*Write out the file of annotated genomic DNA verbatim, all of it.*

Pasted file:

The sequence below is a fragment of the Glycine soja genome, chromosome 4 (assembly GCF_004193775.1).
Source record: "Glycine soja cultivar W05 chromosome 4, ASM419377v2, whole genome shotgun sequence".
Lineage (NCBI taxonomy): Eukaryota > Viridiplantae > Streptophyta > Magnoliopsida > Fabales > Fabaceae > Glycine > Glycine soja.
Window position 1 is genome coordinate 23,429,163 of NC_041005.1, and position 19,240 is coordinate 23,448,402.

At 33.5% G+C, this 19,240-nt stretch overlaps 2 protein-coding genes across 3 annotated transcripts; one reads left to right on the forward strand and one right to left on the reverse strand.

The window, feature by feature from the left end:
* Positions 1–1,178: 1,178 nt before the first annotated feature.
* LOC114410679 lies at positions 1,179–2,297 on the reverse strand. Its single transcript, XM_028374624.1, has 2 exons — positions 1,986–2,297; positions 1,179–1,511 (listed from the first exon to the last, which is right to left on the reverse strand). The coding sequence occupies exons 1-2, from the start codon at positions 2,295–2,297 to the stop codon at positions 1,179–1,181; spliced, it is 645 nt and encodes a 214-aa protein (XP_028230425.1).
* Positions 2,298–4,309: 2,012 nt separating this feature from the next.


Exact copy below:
The sequence below is a fragment of the Glycine soja genome, chromosome 4 (assembly GCF_004193775.1).
Source record: "Glycine soja cultivar W05 chromosome 4, ASM419377v2, whole genome shotgun sequence".
Lineage (NCBI taxonomy): Eukaryota > Viridiplantae > Streptophyta > Magnoliopsida > Fabales > Fabaceae > Glycine > Glycine soja.
Window position 1 is genome coordinate 23,429,163 of NC_041005.1, and position 19,240 is coordinate 23,448,402.

At 33.5% G+C, this 19,240-nt stretch overlaps 2 protein-coding genes across 3 annotated transcripts; one reads left to right on the forward strand and one right to left on the reverse strand.

The window, feature by feature from the left end:
* Positions 1–1,178: 1,178 nt before the first annotated feature.
* LOC114410679 lies at positions 1,179–2,297 on the reverse strand. Its single transcript, XM_028374624.1, has 2 exons — positions 1,986–2,297; positions 1,179–1,511 (listed from the first exon to the last, which is right to left on the reverse strand). The coding sequence occupies exons 1-2, from the start codon at positions 2,295–2,297 to the stop codon at positions 1,179–1,181; spliced, it is 645 nt and encodes a 214-aa protein (XP_028230425.1).
* Positions 2,298–4,309: 2,012 nt separating this feature from the next.